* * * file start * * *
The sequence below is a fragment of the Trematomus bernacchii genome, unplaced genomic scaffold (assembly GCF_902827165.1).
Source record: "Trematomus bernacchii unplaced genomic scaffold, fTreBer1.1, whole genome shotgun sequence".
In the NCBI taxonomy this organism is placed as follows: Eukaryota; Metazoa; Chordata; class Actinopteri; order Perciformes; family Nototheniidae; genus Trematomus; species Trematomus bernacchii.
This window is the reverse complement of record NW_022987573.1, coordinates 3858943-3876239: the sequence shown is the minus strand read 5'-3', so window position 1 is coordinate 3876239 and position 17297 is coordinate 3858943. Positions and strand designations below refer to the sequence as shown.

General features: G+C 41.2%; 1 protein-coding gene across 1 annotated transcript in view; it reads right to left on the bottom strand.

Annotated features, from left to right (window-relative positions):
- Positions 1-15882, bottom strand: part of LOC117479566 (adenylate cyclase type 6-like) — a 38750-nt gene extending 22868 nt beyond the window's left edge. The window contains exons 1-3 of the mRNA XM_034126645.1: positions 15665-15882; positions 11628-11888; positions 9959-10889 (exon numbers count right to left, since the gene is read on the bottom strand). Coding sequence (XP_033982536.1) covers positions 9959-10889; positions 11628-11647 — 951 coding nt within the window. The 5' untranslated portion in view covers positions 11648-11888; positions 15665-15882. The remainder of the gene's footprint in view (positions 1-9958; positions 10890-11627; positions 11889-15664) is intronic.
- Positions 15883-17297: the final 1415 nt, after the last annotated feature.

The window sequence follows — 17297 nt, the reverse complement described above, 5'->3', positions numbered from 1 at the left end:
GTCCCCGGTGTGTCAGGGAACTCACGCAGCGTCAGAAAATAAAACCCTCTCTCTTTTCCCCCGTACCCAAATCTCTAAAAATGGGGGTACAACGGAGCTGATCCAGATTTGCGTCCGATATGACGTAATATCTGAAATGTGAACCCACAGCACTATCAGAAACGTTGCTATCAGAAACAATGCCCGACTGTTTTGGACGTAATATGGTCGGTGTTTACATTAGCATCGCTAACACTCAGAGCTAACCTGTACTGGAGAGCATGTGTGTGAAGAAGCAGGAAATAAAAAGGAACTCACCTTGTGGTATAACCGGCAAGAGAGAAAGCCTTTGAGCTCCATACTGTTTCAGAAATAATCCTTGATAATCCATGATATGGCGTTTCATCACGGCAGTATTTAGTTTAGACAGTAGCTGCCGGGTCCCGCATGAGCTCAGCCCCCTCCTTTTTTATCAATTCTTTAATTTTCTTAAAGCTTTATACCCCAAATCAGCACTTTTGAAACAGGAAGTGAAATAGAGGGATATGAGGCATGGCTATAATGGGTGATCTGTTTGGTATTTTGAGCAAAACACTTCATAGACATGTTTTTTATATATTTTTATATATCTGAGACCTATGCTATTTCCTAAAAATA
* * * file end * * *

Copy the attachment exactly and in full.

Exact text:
The sequence below is a fragment of the Trematomus bernacchii genome, unplaced genomic scaffold (assembly GCF_902827165.1).
Source record: "Trematomus bernacchii unplaced genomic scaffold, fTreBer1.1, whole genome shotgun sequence".
In the NCBI taxonomy this organism is placed as follows: Eukaryota; Metazoa; Chordata; class Actinopteri; order Perciformes; family Nototheniidae; genus Trematomus; species Trematomus bernacchii.
This window is the reverse complement of record NW_022987573.1, coordinates 3858943-3876239: the sequence shown is the minus strand read 5'-3', so window position 1 is coordinate 3876239 and position 17297 is coordinate 3858943. Positions and strand designations below refer to the sequence as shown.

General features: G+C 41.2%; 1 protein-coding gene across 1 annotated transcript in view; it reads right to left on the bottom strand.

Annotated features, from left to right (window-relative positions):
- Positions 1-15882, bottom strand: part of LOC117479566 (adenylate cyclase type 6-like) — a 38750-nt gene extending 22868 nt beyond the window's left edge. The window contains exons 1-3 of the mRNA XM_034126645.1: positions 15665-15882; positions 11628-11888; positions 9959-10889 (exon numbers count right to left, since the gene is read on the bottom strand). Coding sequence (XP_033982536.1) covers positions 9959-10889; positions 11628-11647 — 951 coding nt within the window. The 5' untranslated portion in view covers positions 11648-11888; positions 15665-15882. The remainder of the gene's footprint in view (positions 1-9958; positions 10890-11627; positions 11889-15664) is intronic.
- Positions 15883-17297: the final 1415 nt, after the last annotated feature.

The window sequence follows — 17297 nt, the reverse complement described above, 5'->3', positions numbered from 1 at the left end:
GTCCCCGGTGTGTCAGGGAACTCACGCAGCGTCAGAAAATAAAACCCTCTCTCTTTTCCCCCGTACCCAAATCTCTAAAAATGGGGGTACAACGGAGCTGATCCAGATTTGCGTCCGATATGACGTAATATCTGAAATGTGAACCCACAGCACTATCAGAAACGTTGCTATCAGAAACAATGCCCGACTGTTTTGGACGTAATATGGTCGGTGTTTACATTAGCATCGCTAACACTCAGAGCTAACCTGTACTGGAGAGCATGTGTGTGAAGAAGCAGGAAATAAAAAGGAACTCACCTTGTGGTATAACCGGCAAGAGAGAAAGCCTTTGAGCTCCATACTGTTTCAGAAATAATCCTTGATAATCCATGATATGGCGTTTCATCACGGCAGTATTTAGTTTAGACAGTAGCTGCCGGGTCCCGCATGAGCTCAGCCCCCTCCTTTTTTATCAATTCTTTAATTTTCTTAAAGCTTTATACCCCAAATCAGCACTTTTGAAACAGGAAGTGAAATAGAGGGATATGAGGCATGGCTATAATGGGTGATCTGTTTGGTATTTTGAGCAAAACACTTCATAGACATGTTTTTTATATATTTTTATATATCTGAGACCTATGCTATTTCCTAAAAATA